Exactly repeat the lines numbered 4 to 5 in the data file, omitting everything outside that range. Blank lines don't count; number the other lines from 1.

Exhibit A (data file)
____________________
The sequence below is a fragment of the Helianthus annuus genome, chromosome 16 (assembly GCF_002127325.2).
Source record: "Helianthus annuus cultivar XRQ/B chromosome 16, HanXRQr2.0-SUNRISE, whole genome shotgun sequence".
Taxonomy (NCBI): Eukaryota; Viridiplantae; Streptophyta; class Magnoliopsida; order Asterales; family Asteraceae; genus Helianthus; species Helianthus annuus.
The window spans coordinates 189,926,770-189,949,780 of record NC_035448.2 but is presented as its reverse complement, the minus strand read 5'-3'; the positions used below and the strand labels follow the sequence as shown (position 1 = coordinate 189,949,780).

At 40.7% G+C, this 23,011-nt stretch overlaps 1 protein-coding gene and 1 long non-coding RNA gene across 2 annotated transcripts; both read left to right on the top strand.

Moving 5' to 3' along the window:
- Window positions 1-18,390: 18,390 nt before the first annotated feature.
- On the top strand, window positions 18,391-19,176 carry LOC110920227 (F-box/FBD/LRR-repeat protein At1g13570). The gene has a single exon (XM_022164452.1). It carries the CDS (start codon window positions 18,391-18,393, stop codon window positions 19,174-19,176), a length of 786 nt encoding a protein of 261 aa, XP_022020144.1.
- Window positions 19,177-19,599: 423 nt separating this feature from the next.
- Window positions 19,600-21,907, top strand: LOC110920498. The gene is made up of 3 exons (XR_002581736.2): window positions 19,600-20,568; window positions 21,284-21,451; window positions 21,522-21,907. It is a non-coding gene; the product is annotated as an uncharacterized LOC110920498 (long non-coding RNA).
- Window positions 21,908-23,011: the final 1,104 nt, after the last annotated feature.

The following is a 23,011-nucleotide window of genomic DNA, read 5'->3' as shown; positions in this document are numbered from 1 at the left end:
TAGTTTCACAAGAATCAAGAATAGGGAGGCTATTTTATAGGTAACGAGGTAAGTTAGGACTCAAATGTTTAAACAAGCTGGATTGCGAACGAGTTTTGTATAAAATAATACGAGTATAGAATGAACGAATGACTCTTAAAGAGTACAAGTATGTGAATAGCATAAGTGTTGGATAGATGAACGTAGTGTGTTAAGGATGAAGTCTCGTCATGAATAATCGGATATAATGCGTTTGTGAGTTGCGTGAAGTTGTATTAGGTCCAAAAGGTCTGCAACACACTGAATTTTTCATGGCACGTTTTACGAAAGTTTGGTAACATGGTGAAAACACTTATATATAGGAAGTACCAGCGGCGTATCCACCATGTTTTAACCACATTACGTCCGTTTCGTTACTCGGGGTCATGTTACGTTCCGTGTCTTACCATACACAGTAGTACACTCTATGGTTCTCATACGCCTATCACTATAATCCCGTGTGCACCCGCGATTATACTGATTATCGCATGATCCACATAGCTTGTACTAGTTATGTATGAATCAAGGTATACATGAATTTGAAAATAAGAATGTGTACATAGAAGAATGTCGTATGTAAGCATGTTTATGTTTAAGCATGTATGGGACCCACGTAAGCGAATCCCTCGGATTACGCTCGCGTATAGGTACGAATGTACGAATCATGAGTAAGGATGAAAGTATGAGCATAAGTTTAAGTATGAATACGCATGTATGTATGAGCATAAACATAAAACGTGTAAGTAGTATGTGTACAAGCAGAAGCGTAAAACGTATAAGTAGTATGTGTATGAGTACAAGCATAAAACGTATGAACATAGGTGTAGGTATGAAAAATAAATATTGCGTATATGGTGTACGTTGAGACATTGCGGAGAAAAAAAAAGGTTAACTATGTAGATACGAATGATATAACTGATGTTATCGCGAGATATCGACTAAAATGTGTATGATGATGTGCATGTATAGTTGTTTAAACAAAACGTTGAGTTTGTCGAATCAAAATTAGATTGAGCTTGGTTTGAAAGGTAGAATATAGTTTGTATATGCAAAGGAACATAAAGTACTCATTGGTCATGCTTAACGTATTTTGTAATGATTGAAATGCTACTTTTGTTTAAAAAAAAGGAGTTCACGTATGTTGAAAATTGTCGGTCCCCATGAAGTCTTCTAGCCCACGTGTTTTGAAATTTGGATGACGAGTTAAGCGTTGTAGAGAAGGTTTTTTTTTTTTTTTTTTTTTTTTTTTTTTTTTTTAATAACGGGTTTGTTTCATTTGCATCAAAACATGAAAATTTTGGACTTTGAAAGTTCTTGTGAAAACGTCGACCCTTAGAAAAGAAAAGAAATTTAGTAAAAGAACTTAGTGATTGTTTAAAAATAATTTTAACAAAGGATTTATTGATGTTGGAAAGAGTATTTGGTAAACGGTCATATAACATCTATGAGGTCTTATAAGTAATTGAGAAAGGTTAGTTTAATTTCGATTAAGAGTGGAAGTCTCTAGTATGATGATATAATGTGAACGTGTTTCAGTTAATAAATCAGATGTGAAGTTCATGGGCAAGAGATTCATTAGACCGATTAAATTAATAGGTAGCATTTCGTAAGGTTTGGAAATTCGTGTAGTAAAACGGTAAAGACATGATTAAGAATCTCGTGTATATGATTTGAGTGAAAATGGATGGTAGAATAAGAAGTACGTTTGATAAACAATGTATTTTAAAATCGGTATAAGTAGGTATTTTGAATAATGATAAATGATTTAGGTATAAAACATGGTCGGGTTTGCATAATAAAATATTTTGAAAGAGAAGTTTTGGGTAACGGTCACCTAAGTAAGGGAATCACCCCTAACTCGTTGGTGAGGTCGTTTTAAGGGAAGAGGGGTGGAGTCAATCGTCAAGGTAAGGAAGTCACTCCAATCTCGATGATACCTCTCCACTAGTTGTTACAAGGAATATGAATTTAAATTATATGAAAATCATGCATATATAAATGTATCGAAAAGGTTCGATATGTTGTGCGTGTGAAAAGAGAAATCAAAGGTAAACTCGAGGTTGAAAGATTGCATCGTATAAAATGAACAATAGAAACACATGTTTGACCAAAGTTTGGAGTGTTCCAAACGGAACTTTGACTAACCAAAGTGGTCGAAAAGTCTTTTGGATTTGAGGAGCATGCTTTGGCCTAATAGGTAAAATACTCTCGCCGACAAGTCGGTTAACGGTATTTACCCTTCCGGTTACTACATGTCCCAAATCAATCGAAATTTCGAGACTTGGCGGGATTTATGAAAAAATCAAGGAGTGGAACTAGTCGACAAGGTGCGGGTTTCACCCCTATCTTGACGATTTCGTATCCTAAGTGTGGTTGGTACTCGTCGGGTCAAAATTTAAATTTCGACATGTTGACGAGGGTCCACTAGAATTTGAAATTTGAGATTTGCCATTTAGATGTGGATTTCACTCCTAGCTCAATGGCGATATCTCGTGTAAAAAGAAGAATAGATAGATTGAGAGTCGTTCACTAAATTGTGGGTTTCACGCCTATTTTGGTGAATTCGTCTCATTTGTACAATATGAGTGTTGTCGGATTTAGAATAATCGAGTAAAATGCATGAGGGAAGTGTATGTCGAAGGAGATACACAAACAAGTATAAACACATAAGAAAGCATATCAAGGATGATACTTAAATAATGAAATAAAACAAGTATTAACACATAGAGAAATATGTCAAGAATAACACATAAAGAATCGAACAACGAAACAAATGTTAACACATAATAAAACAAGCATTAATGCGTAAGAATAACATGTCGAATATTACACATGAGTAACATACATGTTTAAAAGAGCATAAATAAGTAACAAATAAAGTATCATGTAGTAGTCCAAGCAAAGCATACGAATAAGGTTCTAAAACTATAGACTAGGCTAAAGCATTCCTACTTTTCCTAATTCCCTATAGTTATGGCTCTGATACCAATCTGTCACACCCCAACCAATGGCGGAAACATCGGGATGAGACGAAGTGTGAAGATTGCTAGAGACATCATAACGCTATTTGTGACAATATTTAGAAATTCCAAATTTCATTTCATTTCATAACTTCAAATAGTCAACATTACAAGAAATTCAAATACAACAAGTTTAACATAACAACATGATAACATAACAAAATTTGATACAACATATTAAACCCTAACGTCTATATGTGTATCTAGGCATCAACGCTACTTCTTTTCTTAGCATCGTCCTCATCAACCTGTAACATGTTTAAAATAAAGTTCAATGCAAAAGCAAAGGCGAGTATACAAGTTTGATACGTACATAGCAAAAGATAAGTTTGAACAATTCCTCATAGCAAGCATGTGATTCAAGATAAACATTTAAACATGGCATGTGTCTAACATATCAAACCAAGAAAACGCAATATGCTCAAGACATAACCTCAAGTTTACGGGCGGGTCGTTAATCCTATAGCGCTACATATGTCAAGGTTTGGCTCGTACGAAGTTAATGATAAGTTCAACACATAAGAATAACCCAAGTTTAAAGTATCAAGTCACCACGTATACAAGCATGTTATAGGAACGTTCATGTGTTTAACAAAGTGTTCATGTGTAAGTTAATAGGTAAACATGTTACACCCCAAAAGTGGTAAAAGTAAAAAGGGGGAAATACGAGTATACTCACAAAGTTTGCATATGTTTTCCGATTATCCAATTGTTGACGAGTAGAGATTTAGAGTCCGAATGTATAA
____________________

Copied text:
The window spans coordinates 189,926,770-189,949,780 of record NC_035448.2 but is presented as its reverse complement, the minus strand read 5'-3'; the positions used below and the strand labels follow the sequence as shown (position 1 = coordinate 189,949,780).

At 40.7% G+C, this 23,011-nt stretch overlaps 1 protein-coding gene and 1 long non-coding RNA gene across 2 annotated transcripts; both read left to right on the top strand.